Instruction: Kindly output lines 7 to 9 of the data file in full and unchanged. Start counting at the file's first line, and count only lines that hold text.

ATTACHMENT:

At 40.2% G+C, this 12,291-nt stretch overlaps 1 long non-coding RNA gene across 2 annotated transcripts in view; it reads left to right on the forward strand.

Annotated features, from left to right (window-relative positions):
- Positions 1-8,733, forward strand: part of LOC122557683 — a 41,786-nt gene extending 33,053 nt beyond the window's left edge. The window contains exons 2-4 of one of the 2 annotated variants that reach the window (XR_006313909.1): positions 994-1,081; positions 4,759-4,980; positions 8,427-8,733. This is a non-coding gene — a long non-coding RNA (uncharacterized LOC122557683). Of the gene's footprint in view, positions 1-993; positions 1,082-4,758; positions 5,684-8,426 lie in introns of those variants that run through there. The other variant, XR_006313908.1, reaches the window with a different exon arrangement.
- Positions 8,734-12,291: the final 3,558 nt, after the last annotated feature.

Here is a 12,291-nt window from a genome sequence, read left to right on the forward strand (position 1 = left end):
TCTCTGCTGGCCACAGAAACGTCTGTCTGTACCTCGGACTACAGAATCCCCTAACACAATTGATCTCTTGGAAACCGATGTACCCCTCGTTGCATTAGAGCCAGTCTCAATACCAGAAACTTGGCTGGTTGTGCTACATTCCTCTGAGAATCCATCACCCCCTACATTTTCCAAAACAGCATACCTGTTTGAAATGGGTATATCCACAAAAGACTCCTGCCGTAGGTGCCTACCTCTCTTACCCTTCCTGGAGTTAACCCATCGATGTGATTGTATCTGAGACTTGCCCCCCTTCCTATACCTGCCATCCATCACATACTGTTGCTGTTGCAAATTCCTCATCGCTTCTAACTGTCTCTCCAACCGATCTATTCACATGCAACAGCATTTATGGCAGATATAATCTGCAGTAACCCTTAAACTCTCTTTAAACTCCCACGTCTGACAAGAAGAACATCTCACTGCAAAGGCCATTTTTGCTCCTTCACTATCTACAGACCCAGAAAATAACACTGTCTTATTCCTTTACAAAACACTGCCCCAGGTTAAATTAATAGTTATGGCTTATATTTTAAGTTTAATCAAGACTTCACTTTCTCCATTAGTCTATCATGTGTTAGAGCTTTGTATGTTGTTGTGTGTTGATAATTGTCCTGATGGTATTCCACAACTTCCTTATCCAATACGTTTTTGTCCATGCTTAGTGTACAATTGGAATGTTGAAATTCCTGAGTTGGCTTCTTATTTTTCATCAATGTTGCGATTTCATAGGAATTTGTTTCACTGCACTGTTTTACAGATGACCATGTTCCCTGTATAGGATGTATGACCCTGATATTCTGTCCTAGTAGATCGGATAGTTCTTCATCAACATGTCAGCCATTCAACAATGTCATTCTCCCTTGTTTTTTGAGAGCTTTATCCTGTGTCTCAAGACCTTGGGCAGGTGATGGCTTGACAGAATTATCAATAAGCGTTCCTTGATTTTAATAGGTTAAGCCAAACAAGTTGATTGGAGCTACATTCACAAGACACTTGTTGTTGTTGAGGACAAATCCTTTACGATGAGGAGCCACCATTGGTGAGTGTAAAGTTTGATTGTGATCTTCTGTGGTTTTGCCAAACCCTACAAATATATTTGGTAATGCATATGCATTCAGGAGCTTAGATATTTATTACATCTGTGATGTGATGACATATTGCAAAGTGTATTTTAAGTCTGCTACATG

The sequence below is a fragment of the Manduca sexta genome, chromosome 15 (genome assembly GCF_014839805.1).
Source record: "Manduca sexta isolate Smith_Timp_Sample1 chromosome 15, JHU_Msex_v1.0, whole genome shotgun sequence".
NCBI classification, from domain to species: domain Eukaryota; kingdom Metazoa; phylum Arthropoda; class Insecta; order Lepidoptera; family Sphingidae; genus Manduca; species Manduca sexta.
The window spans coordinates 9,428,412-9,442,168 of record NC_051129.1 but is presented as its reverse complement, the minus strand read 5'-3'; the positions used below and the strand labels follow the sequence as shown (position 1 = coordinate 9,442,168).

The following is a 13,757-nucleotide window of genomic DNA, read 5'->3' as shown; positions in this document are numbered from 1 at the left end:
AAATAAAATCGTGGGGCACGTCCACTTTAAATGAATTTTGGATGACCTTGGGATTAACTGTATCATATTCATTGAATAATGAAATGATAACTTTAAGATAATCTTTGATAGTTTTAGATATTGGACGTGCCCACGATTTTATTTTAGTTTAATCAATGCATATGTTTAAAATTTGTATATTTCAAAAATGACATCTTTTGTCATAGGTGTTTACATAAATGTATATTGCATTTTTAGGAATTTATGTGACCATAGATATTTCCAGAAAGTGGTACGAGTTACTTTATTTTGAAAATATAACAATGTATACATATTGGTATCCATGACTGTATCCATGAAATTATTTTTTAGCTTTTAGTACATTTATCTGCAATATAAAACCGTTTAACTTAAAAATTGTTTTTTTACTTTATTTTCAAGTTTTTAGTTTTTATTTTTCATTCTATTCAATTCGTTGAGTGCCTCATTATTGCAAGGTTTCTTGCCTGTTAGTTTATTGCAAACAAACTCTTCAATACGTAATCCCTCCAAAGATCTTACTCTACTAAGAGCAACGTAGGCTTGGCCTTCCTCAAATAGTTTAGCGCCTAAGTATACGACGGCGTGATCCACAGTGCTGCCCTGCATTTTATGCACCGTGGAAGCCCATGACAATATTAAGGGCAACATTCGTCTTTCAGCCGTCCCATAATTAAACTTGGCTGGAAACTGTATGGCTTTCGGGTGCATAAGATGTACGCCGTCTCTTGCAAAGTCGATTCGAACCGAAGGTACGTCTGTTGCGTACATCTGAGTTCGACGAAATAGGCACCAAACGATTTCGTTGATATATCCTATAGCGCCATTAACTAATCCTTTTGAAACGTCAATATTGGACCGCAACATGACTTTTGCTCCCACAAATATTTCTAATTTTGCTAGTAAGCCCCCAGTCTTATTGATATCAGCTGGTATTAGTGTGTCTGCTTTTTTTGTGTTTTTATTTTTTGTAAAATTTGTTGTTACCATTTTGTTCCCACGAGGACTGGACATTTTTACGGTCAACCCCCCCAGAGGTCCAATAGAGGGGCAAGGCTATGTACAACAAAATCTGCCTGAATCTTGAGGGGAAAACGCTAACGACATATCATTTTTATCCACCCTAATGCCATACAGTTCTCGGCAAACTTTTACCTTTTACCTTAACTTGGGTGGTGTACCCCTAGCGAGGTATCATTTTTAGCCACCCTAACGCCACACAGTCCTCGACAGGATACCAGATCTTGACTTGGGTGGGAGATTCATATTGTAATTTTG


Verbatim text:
The sequence below is a fragment of the Manduca sexta genome, chromosome 15 (genome assembly GCF_014839805.1).
Source record: "Manduca sexta isolate Smith_Timp_Sample1 chromosome 15, JHU_Msex_v1.0, whole genome shotgun sequence".
NCBI classification, from domain to species: domain Eukaryota; kingdom Metazoa; phylum Arthropoda; class Insecta; order Lepidoptera; family Sphingidae; genus Manduca; species Manduca sexta.